Pop culture obsessives writing for the pop culture obsessed.
Pop culture obsessives writing for the pop culture obsessed.

The Pacific: "Part Five"

Illustration for article titled The Pacific: "Part Five"

And so it all comes down to this. After four weeks of buildup and four weeks of sporadic combat, we finally get the Saving Private Ryan moment of The Pacific. In some ways, this comparison is inevitable, since both works were shepherded to the screen by Steven Spielberg (and Tom Hanks, in some capacity). In other ways, it feels slightly like the series is inviting the  comparison - as when Sledge has the shell explode near him and he is unable to hear much for some time - as if it's daring us to compare it to one of the most famous big screen depictions of war ever filmed. The Pacific was, rather famously, one of the most expensive TV productions in history, and up until now, it's had a nice, handsome look to it, but it hasn't really put it all up there on the screen. This is The Pacific's show-me moment.

In a way, it's easier for The Pacific to impress with Saving Private Ryan-esque visuals than it would be for any big-screen production. This is changing, but spectacle is still enough for the price of admission on TV, if it's spectacular enough. We don't get a lot of projects that offer anything as singularly harrowing as the lengthy assault on Peleliu that makes up the vast majority of this episode (and will feature in episodes to come). Now, I don't think something like this is even half a substitute for something like smart scripts or good direction or good acting, but when you've done your groundwork - as this series has - a big setpiece like this battle can pay off in spades.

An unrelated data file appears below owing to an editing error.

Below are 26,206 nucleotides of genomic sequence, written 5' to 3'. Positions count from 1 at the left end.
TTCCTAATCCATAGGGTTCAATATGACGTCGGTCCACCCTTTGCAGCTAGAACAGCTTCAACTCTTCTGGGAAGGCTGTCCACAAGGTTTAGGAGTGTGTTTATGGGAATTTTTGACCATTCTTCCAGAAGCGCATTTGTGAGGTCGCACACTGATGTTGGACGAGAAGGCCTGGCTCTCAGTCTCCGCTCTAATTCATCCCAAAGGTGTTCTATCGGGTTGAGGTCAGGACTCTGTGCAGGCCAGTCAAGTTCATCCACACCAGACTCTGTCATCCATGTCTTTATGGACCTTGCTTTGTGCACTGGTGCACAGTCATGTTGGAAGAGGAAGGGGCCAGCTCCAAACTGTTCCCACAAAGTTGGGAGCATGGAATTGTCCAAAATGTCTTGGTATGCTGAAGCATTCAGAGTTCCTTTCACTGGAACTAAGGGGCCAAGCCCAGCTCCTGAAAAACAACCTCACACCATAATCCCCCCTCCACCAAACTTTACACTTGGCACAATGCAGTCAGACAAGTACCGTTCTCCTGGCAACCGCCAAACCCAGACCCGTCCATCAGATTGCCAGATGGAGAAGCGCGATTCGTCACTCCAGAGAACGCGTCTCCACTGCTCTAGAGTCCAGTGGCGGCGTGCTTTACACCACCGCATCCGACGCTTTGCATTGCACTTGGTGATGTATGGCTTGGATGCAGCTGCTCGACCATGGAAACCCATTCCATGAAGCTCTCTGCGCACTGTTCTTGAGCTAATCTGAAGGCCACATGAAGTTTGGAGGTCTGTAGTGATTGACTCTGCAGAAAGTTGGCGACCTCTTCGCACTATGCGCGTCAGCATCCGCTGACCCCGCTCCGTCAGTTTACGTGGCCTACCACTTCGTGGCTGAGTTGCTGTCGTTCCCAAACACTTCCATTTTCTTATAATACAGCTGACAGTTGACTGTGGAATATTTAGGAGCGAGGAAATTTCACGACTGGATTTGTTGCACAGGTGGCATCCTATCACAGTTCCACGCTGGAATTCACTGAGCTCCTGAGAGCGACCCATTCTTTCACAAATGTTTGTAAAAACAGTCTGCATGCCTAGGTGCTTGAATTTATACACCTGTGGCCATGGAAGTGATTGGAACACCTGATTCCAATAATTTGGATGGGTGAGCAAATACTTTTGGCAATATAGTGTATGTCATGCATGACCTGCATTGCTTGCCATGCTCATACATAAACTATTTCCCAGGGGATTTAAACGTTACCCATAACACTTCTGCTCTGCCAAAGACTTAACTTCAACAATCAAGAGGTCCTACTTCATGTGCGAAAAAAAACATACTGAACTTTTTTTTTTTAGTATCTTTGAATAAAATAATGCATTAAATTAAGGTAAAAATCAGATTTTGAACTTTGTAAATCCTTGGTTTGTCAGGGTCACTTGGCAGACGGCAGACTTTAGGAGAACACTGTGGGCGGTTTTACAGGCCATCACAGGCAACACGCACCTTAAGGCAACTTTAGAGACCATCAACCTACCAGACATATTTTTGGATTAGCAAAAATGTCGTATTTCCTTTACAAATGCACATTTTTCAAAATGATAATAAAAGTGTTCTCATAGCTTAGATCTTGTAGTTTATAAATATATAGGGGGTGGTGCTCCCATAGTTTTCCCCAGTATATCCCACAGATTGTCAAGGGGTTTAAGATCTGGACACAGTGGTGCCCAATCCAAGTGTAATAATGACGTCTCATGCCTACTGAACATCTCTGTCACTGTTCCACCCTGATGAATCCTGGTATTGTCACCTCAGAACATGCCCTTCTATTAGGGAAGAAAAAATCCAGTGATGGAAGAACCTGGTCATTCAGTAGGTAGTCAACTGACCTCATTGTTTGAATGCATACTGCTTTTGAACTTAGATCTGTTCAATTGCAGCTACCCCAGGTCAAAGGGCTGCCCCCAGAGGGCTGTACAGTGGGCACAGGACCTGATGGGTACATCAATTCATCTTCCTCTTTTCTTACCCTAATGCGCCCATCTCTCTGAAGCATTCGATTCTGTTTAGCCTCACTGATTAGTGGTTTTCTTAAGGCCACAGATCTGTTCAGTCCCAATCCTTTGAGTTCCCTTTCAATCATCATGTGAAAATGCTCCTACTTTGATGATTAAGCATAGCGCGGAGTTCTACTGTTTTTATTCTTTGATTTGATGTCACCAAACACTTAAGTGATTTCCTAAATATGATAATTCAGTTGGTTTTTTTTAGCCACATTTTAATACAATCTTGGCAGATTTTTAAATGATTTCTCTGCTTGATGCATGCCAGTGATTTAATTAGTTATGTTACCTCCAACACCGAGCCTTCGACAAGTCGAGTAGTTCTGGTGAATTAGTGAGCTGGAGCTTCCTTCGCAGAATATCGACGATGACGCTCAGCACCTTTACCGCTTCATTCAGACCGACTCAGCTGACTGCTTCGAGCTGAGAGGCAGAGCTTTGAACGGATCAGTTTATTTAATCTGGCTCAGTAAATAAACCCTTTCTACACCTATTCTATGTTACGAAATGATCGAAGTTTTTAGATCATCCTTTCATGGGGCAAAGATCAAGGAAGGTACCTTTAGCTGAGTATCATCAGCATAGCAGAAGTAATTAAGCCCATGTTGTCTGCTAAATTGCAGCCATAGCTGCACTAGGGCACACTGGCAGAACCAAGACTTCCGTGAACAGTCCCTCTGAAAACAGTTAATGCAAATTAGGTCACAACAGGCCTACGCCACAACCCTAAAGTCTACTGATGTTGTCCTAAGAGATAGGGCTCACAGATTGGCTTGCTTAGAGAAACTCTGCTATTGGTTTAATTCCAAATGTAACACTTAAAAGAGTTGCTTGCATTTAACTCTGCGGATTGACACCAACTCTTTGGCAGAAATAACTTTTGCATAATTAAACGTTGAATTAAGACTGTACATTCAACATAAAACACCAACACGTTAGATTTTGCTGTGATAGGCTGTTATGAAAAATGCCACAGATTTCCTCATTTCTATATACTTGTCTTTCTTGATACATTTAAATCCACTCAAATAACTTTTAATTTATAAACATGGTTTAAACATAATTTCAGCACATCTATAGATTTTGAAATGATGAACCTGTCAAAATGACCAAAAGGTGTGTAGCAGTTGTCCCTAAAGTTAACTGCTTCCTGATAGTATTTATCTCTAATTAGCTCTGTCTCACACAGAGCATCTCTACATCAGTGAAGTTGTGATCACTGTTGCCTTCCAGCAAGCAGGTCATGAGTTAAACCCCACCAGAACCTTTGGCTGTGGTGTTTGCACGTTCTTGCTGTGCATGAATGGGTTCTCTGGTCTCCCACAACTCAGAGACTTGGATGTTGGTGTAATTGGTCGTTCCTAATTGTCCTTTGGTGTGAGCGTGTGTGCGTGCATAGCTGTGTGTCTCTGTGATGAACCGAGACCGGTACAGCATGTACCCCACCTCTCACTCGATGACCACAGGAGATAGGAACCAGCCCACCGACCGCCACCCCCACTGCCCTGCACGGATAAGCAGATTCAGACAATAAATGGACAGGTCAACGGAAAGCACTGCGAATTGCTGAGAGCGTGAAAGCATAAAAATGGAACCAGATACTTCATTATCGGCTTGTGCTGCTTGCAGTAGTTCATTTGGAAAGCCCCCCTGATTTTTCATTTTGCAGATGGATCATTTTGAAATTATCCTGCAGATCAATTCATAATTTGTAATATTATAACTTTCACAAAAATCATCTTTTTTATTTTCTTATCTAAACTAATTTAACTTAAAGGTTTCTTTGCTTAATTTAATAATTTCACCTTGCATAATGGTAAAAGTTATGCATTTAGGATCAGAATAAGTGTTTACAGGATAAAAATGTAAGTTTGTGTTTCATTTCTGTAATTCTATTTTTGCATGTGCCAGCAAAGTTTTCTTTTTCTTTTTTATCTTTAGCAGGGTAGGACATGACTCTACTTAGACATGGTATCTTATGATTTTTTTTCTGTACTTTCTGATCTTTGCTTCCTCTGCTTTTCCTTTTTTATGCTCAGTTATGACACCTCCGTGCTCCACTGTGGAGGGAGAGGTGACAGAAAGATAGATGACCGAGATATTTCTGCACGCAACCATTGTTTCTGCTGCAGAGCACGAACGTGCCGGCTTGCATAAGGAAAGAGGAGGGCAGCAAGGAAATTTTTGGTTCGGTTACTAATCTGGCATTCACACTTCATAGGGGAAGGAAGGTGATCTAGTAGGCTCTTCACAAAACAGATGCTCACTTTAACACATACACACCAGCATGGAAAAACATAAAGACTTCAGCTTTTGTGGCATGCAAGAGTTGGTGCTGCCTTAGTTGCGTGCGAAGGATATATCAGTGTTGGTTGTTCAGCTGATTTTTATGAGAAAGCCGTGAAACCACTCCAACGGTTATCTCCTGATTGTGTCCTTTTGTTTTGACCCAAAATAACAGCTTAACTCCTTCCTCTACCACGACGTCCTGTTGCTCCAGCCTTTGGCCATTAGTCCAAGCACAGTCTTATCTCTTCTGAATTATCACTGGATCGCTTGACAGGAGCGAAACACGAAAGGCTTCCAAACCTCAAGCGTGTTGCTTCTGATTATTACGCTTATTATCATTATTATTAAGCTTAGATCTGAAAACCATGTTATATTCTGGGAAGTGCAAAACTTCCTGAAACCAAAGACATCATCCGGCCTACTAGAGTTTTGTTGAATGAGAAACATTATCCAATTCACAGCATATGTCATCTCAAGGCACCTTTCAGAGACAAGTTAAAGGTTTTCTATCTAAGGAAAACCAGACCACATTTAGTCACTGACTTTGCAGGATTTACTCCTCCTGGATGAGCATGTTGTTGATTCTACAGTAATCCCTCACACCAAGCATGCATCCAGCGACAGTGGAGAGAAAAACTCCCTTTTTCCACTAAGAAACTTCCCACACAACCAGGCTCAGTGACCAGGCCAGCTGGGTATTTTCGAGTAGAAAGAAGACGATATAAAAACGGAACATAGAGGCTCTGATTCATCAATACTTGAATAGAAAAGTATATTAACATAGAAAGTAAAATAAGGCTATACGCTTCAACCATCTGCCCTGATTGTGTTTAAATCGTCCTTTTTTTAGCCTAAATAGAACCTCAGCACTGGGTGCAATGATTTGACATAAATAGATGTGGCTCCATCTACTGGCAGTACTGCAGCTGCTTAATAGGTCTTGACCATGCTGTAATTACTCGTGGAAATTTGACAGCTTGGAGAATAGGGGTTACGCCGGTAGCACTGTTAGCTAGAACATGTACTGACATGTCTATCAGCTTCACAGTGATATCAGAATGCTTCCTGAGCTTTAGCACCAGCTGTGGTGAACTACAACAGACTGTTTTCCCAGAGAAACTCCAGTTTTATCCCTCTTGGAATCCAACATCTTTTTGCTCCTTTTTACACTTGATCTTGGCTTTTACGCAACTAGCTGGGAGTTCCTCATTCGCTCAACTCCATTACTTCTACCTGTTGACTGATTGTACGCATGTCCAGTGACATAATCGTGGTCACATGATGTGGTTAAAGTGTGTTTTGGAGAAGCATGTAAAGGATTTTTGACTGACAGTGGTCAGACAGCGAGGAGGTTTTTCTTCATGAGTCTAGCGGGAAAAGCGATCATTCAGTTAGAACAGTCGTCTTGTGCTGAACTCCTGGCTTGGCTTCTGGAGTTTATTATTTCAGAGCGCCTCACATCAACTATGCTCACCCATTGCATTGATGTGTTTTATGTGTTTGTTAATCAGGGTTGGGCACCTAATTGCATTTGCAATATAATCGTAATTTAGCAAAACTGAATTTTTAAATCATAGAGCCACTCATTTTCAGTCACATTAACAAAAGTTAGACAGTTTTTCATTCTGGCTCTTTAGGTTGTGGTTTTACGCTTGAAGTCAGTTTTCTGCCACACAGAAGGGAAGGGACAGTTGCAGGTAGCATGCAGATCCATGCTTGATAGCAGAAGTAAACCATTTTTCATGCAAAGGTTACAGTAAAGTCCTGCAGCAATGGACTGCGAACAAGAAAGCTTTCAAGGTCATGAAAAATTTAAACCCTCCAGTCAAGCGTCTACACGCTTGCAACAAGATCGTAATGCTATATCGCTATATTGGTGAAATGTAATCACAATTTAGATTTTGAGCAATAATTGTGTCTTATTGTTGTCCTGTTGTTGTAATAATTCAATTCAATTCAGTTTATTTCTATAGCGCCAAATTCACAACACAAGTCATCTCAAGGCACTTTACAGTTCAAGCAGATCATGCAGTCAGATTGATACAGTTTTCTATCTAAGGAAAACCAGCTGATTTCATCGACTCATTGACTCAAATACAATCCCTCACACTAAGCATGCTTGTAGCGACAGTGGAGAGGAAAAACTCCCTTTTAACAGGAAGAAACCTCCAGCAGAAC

Smartly, "Part Five" keeps us out of the fray for quite a while. It, instead, focuses on Sledge's arrival in the South Pacific, his brief meetings with his old friend Sid and with Leckie, and the guys that Sledge will be spending his time with. It takes a good 20 to 25 minutes for the series to make it all the way to Peleliu, and that time is all well spent. There's philosophizing (when Leckie asks Sledge whether God also created the Japanese). There's camaraderie (as Sledge and Sid tussle and then Sid tries to prepare Sledge for just what he's going to be seeing out there). There are even some laughs (most courtesy of Snafu, a character who's one of my favorite supporting players in this thing). This is all screentime well used to make us feel the dread before what must be coming. It's also the first episode to really give us a good sense of what it was like to just be there in the South Pacific, between battles, the way that things settled into a rhythm and hum of drudgery.

Up until now, The Pacific has used its battles as punctuation marks or, at the least, sentences. They are the moments that drop in out of nowhere and make these Marines' lives a living hell. There have been some sustained sequences - Basilone's hour of triumph in hour two stands out - but for the most part, this has been a series about how these Marines adjust to the fact that they can't ever quite anticipate just where the next bullets will come from and what will happen next. Now, however, they're into the part of the Pacific theater that nearly everyone knows about. They're about to embark on a grueling quest to liberate island after island, losing life after life in the process, without very much hope for a swift end to this thing.

For better or worse, then, the assault on Peleliu is probably the series' most conventional battle sequence so far. It's no punctuation mark. It's long paragraphs of harrowing danger. It's hard to not keep comparing it to Saving Private Ryan, frankly, though it arrives as though Saving Private Ryan had had four straight weeks of character building before turning Tom Hanks and company loose on the beaches of Normandy. I, honestly, am a little at a loss for words as to what to say about this. Sure, it wears its influences on its sleeve, but the very fact that it CAN wear those influences on its sleeve is almost as impressive as anything else. There's never been anything quite like this in the history of television, where in the past, a big battle sequence might mean that there were a few simulated explosions and a couple of men flying through the air, if that. There's nothing that really compares to this in Band of Brothers or Generation Kill. It pretty much stands alone as a televised depiction of the numbing horror of being at war.